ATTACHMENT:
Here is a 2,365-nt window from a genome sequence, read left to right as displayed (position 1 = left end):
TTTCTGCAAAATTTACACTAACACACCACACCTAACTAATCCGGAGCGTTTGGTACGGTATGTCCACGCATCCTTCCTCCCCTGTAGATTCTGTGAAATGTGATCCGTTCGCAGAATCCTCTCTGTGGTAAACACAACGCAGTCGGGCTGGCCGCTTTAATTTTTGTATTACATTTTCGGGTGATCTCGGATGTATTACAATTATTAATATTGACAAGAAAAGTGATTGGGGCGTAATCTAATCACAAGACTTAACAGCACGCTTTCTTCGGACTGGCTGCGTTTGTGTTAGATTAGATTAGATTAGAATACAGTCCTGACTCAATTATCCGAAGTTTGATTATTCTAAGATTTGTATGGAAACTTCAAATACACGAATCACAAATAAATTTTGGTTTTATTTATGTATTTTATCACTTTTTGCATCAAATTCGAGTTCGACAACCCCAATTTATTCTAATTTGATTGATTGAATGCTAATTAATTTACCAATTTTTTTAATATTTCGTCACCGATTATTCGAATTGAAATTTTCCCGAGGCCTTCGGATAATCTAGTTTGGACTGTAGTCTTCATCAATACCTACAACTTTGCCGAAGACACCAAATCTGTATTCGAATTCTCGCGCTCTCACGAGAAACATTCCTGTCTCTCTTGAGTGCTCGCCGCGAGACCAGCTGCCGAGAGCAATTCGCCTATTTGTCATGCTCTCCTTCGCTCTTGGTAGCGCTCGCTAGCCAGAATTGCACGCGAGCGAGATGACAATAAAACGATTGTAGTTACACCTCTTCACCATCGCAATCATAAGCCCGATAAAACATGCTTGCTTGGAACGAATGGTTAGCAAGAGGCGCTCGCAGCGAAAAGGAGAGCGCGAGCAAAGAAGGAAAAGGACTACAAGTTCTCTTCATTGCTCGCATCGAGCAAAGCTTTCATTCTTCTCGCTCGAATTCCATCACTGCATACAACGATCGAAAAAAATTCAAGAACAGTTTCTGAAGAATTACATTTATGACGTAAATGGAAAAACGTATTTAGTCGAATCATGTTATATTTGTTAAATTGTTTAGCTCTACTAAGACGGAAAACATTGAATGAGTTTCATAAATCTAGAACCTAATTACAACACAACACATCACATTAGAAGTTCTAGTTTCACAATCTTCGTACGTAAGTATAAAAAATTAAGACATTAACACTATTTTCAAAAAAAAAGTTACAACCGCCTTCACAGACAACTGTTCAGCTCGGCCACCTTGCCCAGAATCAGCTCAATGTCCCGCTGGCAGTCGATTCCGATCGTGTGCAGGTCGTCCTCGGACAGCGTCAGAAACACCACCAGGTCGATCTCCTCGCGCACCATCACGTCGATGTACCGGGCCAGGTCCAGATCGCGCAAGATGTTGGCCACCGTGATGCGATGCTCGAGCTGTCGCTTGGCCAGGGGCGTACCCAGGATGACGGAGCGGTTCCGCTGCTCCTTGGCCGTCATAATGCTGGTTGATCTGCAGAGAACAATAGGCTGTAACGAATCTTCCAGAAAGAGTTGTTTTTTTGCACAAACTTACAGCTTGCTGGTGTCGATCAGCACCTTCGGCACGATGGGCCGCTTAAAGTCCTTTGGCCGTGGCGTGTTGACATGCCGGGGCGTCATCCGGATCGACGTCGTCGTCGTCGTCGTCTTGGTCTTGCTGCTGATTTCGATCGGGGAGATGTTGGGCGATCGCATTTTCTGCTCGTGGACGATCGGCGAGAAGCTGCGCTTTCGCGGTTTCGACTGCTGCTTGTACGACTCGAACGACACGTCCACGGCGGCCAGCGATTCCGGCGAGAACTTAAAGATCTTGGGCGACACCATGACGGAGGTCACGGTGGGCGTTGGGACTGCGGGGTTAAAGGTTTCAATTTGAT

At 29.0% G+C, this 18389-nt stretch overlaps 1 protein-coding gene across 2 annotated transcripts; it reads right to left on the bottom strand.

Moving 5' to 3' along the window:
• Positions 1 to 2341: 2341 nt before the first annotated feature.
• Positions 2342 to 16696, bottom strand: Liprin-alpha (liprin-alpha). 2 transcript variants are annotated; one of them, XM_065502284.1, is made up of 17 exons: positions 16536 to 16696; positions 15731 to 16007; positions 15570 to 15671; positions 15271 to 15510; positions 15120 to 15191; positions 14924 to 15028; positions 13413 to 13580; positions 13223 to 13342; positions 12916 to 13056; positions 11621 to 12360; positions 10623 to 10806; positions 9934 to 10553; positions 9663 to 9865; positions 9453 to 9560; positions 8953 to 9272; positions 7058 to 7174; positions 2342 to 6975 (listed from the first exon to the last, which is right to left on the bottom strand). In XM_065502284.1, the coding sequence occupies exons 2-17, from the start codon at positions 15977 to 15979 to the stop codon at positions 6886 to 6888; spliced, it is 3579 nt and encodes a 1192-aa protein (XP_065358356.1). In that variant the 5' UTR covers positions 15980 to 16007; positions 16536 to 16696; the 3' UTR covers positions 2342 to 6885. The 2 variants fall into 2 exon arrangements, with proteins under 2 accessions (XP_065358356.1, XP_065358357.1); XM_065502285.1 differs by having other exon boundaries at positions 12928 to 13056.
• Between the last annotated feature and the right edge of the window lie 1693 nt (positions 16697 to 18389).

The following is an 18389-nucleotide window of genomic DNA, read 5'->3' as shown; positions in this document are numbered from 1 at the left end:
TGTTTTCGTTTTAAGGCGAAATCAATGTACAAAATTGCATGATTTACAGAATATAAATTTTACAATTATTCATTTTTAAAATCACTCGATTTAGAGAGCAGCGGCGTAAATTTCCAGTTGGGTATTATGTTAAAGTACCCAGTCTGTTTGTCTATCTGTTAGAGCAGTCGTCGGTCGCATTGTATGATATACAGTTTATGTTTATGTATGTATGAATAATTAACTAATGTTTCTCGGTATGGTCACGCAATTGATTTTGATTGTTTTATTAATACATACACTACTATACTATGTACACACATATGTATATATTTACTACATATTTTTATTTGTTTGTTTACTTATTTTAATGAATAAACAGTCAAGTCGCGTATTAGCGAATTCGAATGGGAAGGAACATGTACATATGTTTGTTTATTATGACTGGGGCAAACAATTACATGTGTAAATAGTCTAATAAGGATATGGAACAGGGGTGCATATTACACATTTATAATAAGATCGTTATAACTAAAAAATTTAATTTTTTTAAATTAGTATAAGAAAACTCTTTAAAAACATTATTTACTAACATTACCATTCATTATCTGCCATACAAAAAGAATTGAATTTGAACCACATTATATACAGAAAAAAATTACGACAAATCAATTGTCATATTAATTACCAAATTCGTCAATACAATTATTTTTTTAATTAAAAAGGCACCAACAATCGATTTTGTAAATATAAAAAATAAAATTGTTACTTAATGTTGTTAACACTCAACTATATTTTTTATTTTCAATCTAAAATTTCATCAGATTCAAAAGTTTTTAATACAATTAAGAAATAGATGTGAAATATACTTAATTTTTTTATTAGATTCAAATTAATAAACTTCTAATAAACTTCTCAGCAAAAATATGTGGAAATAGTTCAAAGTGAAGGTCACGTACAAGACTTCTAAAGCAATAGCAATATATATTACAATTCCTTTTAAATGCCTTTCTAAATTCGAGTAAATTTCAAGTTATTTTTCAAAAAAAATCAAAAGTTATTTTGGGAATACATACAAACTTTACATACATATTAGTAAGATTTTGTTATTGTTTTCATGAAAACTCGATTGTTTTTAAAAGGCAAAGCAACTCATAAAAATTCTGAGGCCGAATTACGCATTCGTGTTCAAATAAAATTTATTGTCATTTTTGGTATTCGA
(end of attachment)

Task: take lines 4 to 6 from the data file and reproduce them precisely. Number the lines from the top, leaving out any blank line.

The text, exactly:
Moving 5' to 3' along the window:
• Positions 1 to 2341: 2341 nt before the first annotated feature.
• Positions 2342 to 16696, bottom strand: Liprin-alpha (liprin-alpha). 2 transcript variants are annotated; one of them, XM_065502284.1, is made up of 17 exons: positions 16536 to 16696; positions 15731 to 16007; positions 15570 to 15671; positions 15271 to 15510; positions 15120 to 15191; positions 14924 to 15028; positions 13413 to 13580; positions 13223 to 13342; positions 12916 to 13056; positions 11621 to 12360; positions 10623 to 10806; positions 9934 to 10553; positions 9663 to 9865; positions 9453 to 9560; positions 8953 to 9272; positions 7058 to 7174; positions 2342 to 6975 (listed from the first exon to the last, which is right to left on the bottom strand). In XM_065502284.1, the coding sequence occupies exons 2-17, from the start codon at positions 15977 to 15979 to the stop codon at positions 6886 to 6888; spliced, it is 3579 nt and encodes a 1192-aa protein (XP_065358356.1). In that variant the 5' UTR covers positions 15980 to 16007; positions 16536 to 16696; the 3' UTR covers positions 2342 to 6885. The 2 variants fall into 2 exon arrangements, with proteins under 2 accessions (XP_065358356.1, XP_065358357.1); XM_065502285.1 differs by having other exon boundaries at positions 12928 to 13056.